Posted 22nd May 2017 | 3 Comments

New ‘green’ station opens in Cambridge

 A STATION serving science and business parks in Cambridge has opened.

Cambridge North is operated by Greater Anglia, but Great Northern trains also call there, with both operators offering a total of six departures in a typical off-peak hour. Destinations include London Liverpool Street, London King’s Cross and Norwich, and there are also regular services to and from the main station serving central Cambridge. From 2019 trains on Greater Anglia’s new route between Norwich and Stansted Airport will also call.

The three-platform station includes a 1,000-space cycle park and a car park for 450 vehicles. It is also served by buses, including those on the Cambridge guided bus route.

Green technology has been used on the site, including solar panels providing up to ten per cent of the station’s power.

Greater Anglia managing director Jamie Burles said: “This is great news for Greater Anglia and for Cambridge. The existing station at Cambridge is one of our busiest stations. This station should relieve some of the pressure on it. It takes about 30 minutes to drive from Cambridge station to Cambridge North but just six minutes by train, so it should be a great boost to people commuting to work in the science park, or for people commuting from northern suburbs or villages.

“It’s a fantastic design, incorporating Cambridge’s innovative heritage, and one of the most environmentally-friendly stations on the network. Cambridge is a thriving city and this station will help to make rail travel even more attractive, as well as supporting the continued growth of the local economy.”

Bob Menzies, service director strategy and development for Cambridgeshire County Council, added: “We developed a design in partnership with Network Rail. We very much see it as an integrated transport hub.

“It had to function well as a railway station, be reasonably economical to build but also resonate with Cambridge. I think that it will come to be a bit of a landmark.”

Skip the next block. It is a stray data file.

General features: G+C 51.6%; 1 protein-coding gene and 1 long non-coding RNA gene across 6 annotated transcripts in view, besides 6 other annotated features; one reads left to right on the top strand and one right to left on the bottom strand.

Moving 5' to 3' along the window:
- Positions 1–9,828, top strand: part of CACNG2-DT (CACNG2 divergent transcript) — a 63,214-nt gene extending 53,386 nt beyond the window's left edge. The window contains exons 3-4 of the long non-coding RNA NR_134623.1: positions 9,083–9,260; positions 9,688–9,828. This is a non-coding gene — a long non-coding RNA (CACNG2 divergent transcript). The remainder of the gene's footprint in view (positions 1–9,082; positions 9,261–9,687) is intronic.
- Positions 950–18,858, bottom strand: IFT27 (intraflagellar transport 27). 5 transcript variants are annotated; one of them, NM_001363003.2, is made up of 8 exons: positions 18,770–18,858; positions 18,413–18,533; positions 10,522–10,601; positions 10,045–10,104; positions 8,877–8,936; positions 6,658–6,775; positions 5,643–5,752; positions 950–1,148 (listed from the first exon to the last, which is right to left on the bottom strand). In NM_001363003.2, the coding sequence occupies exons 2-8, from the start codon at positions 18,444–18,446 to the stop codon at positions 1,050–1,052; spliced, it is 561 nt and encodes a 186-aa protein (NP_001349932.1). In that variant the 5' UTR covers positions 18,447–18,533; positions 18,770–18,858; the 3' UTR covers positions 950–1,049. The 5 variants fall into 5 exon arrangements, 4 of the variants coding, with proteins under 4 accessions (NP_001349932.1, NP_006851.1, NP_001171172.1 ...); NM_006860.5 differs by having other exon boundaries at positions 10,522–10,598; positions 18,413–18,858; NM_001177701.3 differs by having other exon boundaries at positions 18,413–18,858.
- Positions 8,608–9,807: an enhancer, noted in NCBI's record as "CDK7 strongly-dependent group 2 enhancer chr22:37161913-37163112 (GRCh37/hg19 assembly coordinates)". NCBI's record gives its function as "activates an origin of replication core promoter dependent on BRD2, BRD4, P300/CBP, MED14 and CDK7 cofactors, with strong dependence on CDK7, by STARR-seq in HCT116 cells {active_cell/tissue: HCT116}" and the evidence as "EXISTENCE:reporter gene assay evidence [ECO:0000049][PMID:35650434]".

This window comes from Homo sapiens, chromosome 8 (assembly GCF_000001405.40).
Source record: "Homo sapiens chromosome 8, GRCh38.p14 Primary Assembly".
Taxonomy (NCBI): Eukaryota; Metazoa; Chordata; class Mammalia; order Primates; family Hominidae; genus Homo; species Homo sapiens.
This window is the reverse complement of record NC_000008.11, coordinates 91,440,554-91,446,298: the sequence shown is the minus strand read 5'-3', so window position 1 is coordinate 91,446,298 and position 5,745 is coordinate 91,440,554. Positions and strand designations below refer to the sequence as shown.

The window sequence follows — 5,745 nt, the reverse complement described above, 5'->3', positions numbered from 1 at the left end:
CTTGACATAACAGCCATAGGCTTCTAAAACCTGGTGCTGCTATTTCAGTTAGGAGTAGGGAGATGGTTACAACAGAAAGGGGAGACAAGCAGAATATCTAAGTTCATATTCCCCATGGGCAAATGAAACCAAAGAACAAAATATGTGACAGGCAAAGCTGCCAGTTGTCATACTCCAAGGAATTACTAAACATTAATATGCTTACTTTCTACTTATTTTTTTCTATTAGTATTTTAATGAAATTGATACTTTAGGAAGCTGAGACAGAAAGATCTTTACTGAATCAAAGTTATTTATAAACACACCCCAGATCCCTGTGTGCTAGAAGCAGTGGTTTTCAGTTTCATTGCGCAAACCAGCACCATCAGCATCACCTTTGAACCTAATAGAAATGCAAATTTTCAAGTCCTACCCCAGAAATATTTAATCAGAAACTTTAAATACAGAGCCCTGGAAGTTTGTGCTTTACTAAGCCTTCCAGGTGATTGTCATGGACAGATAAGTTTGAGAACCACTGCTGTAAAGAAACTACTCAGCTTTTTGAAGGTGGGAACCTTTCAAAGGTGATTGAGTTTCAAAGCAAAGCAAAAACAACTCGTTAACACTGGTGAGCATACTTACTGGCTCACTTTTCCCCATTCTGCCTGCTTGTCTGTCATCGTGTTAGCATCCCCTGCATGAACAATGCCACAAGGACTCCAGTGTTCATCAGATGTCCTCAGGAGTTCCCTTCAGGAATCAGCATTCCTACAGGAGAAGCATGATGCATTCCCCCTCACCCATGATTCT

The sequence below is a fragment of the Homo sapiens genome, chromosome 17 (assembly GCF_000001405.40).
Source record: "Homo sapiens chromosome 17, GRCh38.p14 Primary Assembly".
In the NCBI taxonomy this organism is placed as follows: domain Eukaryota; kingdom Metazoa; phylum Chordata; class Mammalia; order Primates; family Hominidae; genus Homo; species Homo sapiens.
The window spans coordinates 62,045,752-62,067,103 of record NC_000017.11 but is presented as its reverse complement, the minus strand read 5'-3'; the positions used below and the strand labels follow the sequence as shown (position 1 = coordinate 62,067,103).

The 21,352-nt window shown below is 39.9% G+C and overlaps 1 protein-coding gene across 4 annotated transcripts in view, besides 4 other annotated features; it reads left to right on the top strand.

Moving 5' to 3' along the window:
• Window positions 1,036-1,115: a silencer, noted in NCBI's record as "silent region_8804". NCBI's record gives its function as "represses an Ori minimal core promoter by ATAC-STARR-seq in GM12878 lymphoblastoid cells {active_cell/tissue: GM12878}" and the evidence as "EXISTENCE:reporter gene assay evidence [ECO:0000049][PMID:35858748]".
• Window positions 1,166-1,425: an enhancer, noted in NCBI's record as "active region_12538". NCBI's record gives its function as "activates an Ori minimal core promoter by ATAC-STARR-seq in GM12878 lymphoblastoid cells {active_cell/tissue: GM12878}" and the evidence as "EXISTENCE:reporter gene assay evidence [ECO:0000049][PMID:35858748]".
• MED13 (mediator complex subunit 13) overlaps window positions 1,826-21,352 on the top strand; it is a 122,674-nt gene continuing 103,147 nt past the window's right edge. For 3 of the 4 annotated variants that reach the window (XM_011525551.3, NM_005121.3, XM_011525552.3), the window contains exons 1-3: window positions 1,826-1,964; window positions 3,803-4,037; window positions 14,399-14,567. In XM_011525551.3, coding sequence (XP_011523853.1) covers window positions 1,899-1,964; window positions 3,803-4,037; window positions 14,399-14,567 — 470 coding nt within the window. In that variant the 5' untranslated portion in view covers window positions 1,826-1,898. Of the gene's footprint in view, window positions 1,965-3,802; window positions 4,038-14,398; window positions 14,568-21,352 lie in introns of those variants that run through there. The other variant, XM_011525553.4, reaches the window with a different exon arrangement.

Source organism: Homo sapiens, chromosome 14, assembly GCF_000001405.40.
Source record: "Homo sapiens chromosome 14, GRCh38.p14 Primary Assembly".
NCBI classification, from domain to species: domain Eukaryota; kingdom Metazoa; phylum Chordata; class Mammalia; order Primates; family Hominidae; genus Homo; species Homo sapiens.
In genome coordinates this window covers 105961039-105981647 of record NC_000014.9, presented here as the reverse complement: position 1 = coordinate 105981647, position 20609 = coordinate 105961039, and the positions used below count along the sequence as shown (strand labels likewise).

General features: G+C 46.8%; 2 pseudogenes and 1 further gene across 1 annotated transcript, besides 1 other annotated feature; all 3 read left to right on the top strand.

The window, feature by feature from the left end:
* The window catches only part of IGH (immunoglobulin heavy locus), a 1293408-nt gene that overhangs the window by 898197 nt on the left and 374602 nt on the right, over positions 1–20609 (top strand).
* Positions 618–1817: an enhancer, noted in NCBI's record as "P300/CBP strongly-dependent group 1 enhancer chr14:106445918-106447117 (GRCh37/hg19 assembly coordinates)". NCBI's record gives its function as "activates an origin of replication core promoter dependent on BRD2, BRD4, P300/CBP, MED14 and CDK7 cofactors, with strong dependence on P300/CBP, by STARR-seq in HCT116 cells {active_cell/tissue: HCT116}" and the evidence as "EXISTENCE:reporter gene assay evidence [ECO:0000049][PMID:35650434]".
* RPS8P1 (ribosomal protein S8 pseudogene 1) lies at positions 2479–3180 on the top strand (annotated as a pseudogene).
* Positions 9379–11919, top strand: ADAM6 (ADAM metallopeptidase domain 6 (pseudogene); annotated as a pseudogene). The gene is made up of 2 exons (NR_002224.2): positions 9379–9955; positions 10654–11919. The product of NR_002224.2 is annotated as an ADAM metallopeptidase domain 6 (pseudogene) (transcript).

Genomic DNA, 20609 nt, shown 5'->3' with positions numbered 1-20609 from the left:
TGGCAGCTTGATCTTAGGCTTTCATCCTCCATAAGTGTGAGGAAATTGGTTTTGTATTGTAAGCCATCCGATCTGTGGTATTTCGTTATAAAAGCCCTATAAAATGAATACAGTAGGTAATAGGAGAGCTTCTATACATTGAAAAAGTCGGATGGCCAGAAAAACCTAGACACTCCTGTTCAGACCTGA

Reader Comments:

Views expressed in submitted comments are that of the author, and not necessarily shared by Railnews.

  • david c smith, Bletchley

    Claydon william's proposed route for EWR via Millbrook and Royston makes a lot of sense. Shorter and cheaper to build, it is also more suited for the longer distance strategic role (eg. between the "western region"and east anglia), both freight and passenger, that rail is most suited to.

    Bedford could still be rail connected to points east by a triangular junction at Milbrook / Lidlington, albeit a rather longer way round.

    If longer distance traffic experienced some transfer to rail, this in turn would allow the local road system to cater better to local traffic.

  • claydon william, Norwich, Norfolk

    There is already a perfectly fine facility to the south of Cambridge; perfect for the motorist and near to the A505 and j.10 of the M11; its called Whittlesford Parkway. It would be a beneficial exercise IMO to re-market it as Cambridge South Parkway.

    A station at Addenbrookes is also long overdue; especially since the Cambridge Busway now crosses its likely site.

    The business case for Addenbrookes Station would also be further enhanced, if the proposed 'EastWest' link to Milton Keynes and Oxford used the current line from Cambridge to Royston, with the 'missing link' over to Milton Keynes diverging just west of Royston. Constructing a new Royston to Millbrook line; would be considerably shorter than Bedford-Sandy-Cambridge, and would easily provide the funding for a new Addenbrookes station.

    A further point I would like to make surrounds the exhorbitant 50M cost of Cambridge North. Why cant we start to use our brilliant young designers and engineers to build new stations using recycled materials, at massively reduced cost ? When I go and look at some of our new stations, they seem like little more than depressing draconian 'meccano' sets, built with emminently recycleable materials like aluminium, rubble and plastics.

    We've erected substantial ironmongery to support overhead wiring; why cant that same ironmongery support an overall roof which would not only provide shelter but could include substantial square metreage to generate renewable energy?

  • Andrew Gwilt, Southend-on-Sea, Essex

    It does look very nice from outside and inside. If the new railway station north of Cambridge City Centre wasn't called Cambridge North. Then it could of been called Chesterton railway station or Cambridge Science Park railway station. But instead it's called Cambridge North and it serves the Science Park and the Chesterton area.

    What about Cambridge South railway station. Will the new railway station be built to serve the South Cambridge area and nearby Addenbrooks Hospital aswell the P&R site off the M11 motorway.

    [Yes, a further new station south of central Cambridge is indeed being considered.--Editor.]